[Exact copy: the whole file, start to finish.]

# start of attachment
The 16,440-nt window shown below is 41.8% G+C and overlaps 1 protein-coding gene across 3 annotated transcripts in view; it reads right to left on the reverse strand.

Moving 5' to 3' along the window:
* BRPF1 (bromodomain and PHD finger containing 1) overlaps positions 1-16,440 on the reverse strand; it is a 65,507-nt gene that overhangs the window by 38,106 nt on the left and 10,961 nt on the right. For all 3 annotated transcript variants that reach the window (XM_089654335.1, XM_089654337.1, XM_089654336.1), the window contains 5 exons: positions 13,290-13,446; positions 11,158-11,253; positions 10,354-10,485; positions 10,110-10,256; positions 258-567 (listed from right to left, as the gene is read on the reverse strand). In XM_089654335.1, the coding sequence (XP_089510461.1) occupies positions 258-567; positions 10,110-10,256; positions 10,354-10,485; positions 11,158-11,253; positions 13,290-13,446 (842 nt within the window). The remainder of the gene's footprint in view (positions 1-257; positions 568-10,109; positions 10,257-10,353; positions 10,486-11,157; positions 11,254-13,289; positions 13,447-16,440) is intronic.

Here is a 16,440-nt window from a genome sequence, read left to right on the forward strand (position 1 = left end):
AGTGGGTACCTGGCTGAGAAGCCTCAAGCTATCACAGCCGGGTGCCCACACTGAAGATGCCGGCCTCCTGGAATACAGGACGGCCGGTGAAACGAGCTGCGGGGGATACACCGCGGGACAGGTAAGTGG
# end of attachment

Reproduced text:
The 16,440-nt window shown below is 41.8% G+C and overlaps 1 protein-coding gene across 3 annotated transcripts in view; it reads right to left on the reverse strand.

Moving 5' to 3' along the window:
* BRPF1 (bromodomain and PHD finger containing 1) overlaps positions 1-16,440 on the reverse strand; it is a 65,507-nt gene that overhangs the window by 38,106 nt on the left and 10,961 nt on the right. For all 3 annotated transcript variants that reach the window (XM_089654335.1, XM_089654337.1, XM_089654336.1), the window contains 5 exons: positions 13,290-13,446; positions 11,158-11,253; positions 10,354-10,485; positions 10,110-10,256; positions 258-567 (listed from right to left, as the gene is read on the reverse strand). In XM_089654335.1, the coding sequence (XP_089510461.1) occupies positions 258-567; positions 10,110-10,256; positions 10,354-10,485; positions 11,158-11,253; positions 13,290-13,446 (842 nt within the window). The remainder of the gene's footprint in view (positions 1-257; positions 568-10,109; positions 10,257-10,353; positions 10,486-11,157; positions 11,254-13,289; positions 13,447-16,440) is intronic.

Here is a 16,440-nt window from a genome sequence, read left to right on the forward strand (position 1 = left end):
AGTGGGTACCTGGCTGAGAAGCCTCAAGCTATCACAGCCGGGTGCCCACACTGAAGATGCCGGCCTCCTGGAATACAGGACGGCCGGTGAAACGAGCTGCGGGGGATACACCGCGGGACAGGTAAGTGG